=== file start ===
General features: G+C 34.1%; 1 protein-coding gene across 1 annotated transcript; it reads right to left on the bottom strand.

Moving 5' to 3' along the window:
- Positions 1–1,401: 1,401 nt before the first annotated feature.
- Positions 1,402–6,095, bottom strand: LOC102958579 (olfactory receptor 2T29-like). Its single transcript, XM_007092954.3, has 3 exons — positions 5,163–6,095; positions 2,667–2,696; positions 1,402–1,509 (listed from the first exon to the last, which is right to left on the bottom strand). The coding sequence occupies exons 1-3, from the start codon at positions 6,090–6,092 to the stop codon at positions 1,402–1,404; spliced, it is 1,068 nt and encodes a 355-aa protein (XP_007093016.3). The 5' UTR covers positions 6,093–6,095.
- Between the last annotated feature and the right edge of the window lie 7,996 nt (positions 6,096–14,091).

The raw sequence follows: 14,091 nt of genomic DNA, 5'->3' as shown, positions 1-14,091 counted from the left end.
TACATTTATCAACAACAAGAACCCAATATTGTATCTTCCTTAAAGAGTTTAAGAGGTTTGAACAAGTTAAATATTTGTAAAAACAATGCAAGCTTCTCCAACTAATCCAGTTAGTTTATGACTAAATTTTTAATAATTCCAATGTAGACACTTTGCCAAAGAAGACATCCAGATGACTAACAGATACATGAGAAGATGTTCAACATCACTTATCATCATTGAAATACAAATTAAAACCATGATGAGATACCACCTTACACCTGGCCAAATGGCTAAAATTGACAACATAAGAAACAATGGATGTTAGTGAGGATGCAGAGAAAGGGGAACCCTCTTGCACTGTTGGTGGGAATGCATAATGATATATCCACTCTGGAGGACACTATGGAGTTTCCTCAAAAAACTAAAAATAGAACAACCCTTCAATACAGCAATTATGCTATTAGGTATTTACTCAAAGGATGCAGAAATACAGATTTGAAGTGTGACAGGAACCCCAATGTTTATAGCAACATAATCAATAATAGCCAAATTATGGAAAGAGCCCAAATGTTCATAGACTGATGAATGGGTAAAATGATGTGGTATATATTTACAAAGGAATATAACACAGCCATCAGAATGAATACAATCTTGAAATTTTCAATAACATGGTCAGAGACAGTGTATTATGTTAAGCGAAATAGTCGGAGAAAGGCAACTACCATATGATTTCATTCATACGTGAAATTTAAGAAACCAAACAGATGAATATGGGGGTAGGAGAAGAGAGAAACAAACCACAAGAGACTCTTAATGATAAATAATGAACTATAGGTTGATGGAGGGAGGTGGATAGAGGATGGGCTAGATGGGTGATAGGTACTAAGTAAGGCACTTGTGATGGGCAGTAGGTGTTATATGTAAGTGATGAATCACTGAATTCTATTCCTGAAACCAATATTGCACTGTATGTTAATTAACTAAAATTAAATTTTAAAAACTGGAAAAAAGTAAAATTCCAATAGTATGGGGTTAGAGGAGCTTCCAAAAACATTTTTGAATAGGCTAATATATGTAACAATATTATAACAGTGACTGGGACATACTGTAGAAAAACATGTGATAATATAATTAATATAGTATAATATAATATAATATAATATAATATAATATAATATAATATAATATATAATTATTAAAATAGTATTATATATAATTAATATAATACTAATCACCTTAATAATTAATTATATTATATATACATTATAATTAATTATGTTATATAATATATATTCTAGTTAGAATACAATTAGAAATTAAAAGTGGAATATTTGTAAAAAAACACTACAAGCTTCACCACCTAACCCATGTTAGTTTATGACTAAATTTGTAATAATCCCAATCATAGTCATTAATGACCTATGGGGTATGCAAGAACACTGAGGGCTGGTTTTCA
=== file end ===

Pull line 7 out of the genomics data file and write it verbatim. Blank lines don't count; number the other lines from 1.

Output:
TACATTTATCAACAACAAGAACCCAATATTGTATCTTCCTTAAAGAGTTTAAGAGGTTTGAACAAGTTAAATATTTGTAAAAACAATGCAAGCTTCTCCAACTAATCCAGTTAGTTTATGACTAAATTTTTAATAATTCCAATGTAGACACTTTGCCAAAGAAGACATCCAGATGACTAACAGATACATGAGAAGATGTTCAACATCACTTATCATCATTGAAATACAAATTAAAACCATGATGAGATACCACCTTACACCTGGCCAAATGGCTAAAATTGACAACATAAGAAACAATGGATGTTAGTGAGGATGCAGAGAAAGGGGAACCCTCTTGCACTGTTGGTGGGAATGCATAATGATATATCCACTCTGGAGGACACTATGGAGTTTCCTCAAAAAACTAAAAATAGAACAACCCTTCAATACAGCAATTATGCTATTAGGTATTTACTCAAAGGATGCAGAAATACAGATTTGAAGTGTGACAGGAACCCCAATGTTTATAGCAACATAATCAATAATAGCCAAATTATGGAAAGAGCCCAAATGTTCATAGACTGATGAATGGGTAAAATGATGTGGTATATATTTACAAAGGAATATAACACAGCCATCAGAATGAATACAATCTTGAAATTTTCAATAACATGGTCAGAGACAGTGTATTATGTTAAGCGAAATAGTCGGAGAAAGGCAACTACCATATGATTTCATTCATACGTGAAATTTAAGAAACCAAACAGATGAATATGGGGGTAGGAGAAGAGAGAAACAAACCACAAGAGACTCTTAATGATAAATAATGAACTATAGGTTGATGGAGGGAGGTGGATAGAGGATGGGCTAGATGGGTGATAGGTACTAAGTAAGGCACTTGTGATGGGCAGTAGGTGTTATATGTAAGTGATGAATCACTGAATTCTATTCCTGAAACCAATATTGCACTGTATGTTAATTAACTAAAATTAAATTTTAAAAACTGGAAAAAAGTAAAATTCCAATAGTATGGGGTTAGAGGAGCTTCCAAAAACATTTTTGAATAGGCTAATATATGTAACAATATTATAACAGTGACTGGGACATACTGTAGAAAAACATGTGATAATATAATTAATATAGTATAATATAATATAATATAATATAATATAATATAATATAATATAATATATAATTATTAAAATAGTATTATATATAATTAATATAATACTAATCACCTTAATAATTAATTATATTATATATACATTATAATTAATTATGTTATATAATATATATTCTAGTTAGAATACAATTAGAAATTAAAAGTGGAATATTTGTAAAAAAACACTACAAGCTTCACCACCTAACCCATGTTAGTTTATGACTAAATTTGTAATAATCCCAATCATAGTCATTAATGACCTATGGGGTATGCAAGAACACTGAGGGCTGGTTTTCA